Now, you might retort with “Hey, Metta said he’s glad he wasn’t drafted by the Knicks because he wasn’t ready for New York and they were right not to pick him.” To which I would say “Yes, and he also said maybe he would work at a restaurant called Saladish.”
For me, the basketball considerations of signing Metta are almost secondary to just having him back in New York. He’s a prodigal son and one of the all-time NBA (for good and for ill) personalities. New York isn’t winning the title, so let’s make this entertaining. And J.R. Smith + Metta World Peace = Are you not entertained!? (Disclaimer: It’s July, and I’ve been fully enjoying spending my NBA-less nights catching up on reading and leveling up my second Skyrim character. My caring about lineups/minutes/positions is sure to increase once camp starts.)
But, OK, nuts and bolts. Assuming the spread small-ball attack that the Knicks rode to 54 wins was an actual strategy and not a glitch in Mike Woodson’s iOSBeard operating system, and considering the rise of similar tactics across the league and the smaller power forwards that come with them, Metta is a good fit for New York. Despite his lack of an accelerator pedal, he knows how to use his strength and positioning to still be a plus defender. And, more importantly, he wants to play defense — a rare commodity indeed for the orange and blue these days. On offense — again, assuming last year’s Knicks offense was on purpose — Metta will be asked to splash 3s. Good news: Metta likes to take 3s and neared a career high with 5.5 3-point attempts per game last season (he took 5.6 per game in Houston one season). Less good news: Metta is a career 34 percent 3-point shooter and has shot above league average from deep twice in 14 seasons.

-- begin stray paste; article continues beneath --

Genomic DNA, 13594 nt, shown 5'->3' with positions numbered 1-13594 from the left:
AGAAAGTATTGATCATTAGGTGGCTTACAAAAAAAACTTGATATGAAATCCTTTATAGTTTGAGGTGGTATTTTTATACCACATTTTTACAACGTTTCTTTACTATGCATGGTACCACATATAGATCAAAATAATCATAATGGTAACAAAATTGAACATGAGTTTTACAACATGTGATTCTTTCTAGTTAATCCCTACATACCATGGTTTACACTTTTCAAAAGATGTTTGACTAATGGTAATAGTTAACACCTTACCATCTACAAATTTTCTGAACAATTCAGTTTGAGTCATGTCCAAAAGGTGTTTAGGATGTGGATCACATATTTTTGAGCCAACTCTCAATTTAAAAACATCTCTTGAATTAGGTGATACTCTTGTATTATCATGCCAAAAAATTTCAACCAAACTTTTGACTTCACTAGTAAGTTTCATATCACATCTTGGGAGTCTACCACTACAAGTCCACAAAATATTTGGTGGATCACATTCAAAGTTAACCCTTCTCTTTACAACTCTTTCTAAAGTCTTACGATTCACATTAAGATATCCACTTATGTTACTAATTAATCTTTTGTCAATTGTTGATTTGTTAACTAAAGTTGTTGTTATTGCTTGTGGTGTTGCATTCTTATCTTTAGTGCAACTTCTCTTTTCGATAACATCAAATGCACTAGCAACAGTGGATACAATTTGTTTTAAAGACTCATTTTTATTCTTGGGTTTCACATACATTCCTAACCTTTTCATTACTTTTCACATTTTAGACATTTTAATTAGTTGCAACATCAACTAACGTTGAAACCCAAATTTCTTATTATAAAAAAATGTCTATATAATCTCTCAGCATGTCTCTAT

But, listen, this is about righting a wrong just as much as it’s about the on-court considerations. Knicks fans, i.e., myself, genuinely rue the team passing him over in ’99, because how cool would that have been? A New York–born, Queensbridge-raised St. John’s product, made good for the hometown Knicks. It’s basically the daydream of thousands of kids bouncing basketballs in driveways and parks across the city. When I grow up, I’m going to play for the Knicks. I’m going to play at the Garden.
True, that sounds more like a thinly veiled voodoo curse these days — after a decade-plus of Madison Square Garden being something like a 24-hour rave at the Ibiza of Hades — but in 1999, the Knicks were coming off of 10 years of relevance, two Finals appearances, and some of the most memorable playoff games ever. And, after Oakley and Mason, and with Ewing still there, and Jeff Van Gundy running the show, Metta would’ve fit right into that tradition. I know, this is counterfactual time-travel-to-kill-Hitler stuff, but Knicks fans really believe that. And if Metta accidentally/purposefully elbows KG on Christmas Day and is suspended for the year, I suspect Knicks fans will consider his signing a soaring triumph based on that alone.